Over­seas coun­tert­er­ror­ism oper­a­tions in Afghanistan and else­where con­tin­ue to dis­rupt, dis­man­tle and defeat al-Qai­da and oth­er ter­ror­ist orga­ni­za­tions, Clap­per said.

Also “we have seen and will con­tin­ue to see suc­cess in gov­er­nance, secu­ri­ty and eco­nom­ic devel­op­ment that will erode the will­ing­ness of the Afghan peo­ple to sup­port the Tal­iban and their al-Qai­da allies,” he added.

Though U.S. com­bat oper­a­tions are over in Iraq, ter­ror­ist bomb­ings -– some al-Qai­da engi­neered — con­tin­ue there, Clap­per said.

“[That] means that our work to help solid­i­fy the secu­ri­ty gains we’ve made thus far remains a high pri­or­i­ty,” he said.

Clap­per told the com­mit­tee he’s also con­cerned about the pro­lif­er­a­tion of weapons of mass destruc­tion.

“The pro­lif­er­a­tion threat envi­ron­ment is a flu­id, bor­der­less are­na that reflects the broad­er glob­al real­i­ty of an increas­ing­ly free move­ment of peo­ple, goods and infor­ma­tion,” he said. “While this envi­ron­ment is crit­i­cal for peace­ful sci­en­tif­ic and eco­nom­ic advances, it allows the mate­ri­als, tech­nolo­gies and know-how relat­ed to chem­i­cal, bio­log­i­cal, radi­o­log­i­cal and nuclear weapons … and mis­sile deliv­ery sys­tems, to be shared with ease and speed.”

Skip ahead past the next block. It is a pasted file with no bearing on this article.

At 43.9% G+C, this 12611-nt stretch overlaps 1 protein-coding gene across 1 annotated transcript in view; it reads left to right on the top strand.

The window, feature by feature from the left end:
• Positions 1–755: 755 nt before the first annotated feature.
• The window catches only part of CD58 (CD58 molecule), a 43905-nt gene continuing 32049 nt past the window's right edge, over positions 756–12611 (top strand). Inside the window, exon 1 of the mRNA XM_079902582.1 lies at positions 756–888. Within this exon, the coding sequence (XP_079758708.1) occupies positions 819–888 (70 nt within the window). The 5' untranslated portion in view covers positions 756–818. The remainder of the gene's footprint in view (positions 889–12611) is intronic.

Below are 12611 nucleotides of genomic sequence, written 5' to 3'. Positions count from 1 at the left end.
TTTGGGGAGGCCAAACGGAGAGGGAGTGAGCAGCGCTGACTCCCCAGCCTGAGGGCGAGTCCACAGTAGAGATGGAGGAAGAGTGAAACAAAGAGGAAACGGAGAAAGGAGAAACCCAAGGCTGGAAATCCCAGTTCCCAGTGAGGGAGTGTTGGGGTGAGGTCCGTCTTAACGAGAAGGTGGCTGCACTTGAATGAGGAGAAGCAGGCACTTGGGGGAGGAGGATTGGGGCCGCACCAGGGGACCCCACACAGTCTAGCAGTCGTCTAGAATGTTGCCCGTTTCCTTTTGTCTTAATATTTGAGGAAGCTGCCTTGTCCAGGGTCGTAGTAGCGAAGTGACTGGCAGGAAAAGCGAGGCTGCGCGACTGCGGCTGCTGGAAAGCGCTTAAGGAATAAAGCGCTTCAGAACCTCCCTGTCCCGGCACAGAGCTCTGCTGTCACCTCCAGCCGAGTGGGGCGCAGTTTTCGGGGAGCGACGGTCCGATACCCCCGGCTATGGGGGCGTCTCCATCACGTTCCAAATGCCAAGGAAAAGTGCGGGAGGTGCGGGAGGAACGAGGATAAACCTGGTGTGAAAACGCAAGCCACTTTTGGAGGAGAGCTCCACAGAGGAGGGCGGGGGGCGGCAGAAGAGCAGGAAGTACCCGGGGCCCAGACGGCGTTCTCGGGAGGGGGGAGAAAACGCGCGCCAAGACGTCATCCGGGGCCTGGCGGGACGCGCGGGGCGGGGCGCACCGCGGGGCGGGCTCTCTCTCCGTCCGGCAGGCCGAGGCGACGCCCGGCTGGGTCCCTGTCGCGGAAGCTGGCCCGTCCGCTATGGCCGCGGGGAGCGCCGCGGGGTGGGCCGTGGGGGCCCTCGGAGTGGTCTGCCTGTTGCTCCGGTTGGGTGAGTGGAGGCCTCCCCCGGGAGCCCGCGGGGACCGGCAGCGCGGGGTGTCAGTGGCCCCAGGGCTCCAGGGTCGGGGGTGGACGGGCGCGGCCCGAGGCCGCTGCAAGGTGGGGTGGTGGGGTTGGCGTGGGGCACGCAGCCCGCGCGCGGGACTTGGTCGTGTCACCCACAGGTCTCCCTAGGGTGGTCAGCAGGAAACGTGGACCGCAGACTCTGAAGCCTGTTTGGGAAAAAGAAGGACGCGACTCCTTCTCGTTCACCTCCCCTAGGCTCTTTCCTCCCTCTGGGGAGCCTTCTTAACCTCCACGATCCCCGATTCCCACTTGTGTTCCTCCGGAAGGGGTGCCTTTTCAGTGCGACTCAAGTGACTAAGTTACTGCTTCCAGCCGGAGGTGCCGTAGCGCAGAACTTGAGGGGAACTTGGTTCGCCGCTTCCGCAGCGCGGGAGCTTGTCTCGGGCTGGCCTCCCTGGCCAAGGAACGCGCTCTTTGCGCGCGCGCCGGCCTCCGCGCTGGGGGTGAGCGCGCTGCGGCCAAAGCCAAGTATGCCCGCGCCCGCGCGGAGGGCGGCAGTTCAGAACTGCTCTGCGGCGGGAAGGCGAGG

Iran’s nuclear pro­gram pos­es a threat, Clap­per said, as do North Korea’s nuclear weapons and mis­sile pro­grams.

Anoth­er chal­lenge for the intel­li­gence com­mu­ni­ty “is that we are in an inter­con­nect­ed, inter­de­pen­dent world and insta­bil­i­ty can arise and spread quick­ly beyond bor­ders,” Clap­per said, cit­ing the recent civ­il unrest that erupt­ed in Egypt, Tunisia, Libya and oth­er Mid­dle East and North Africa coun­tries.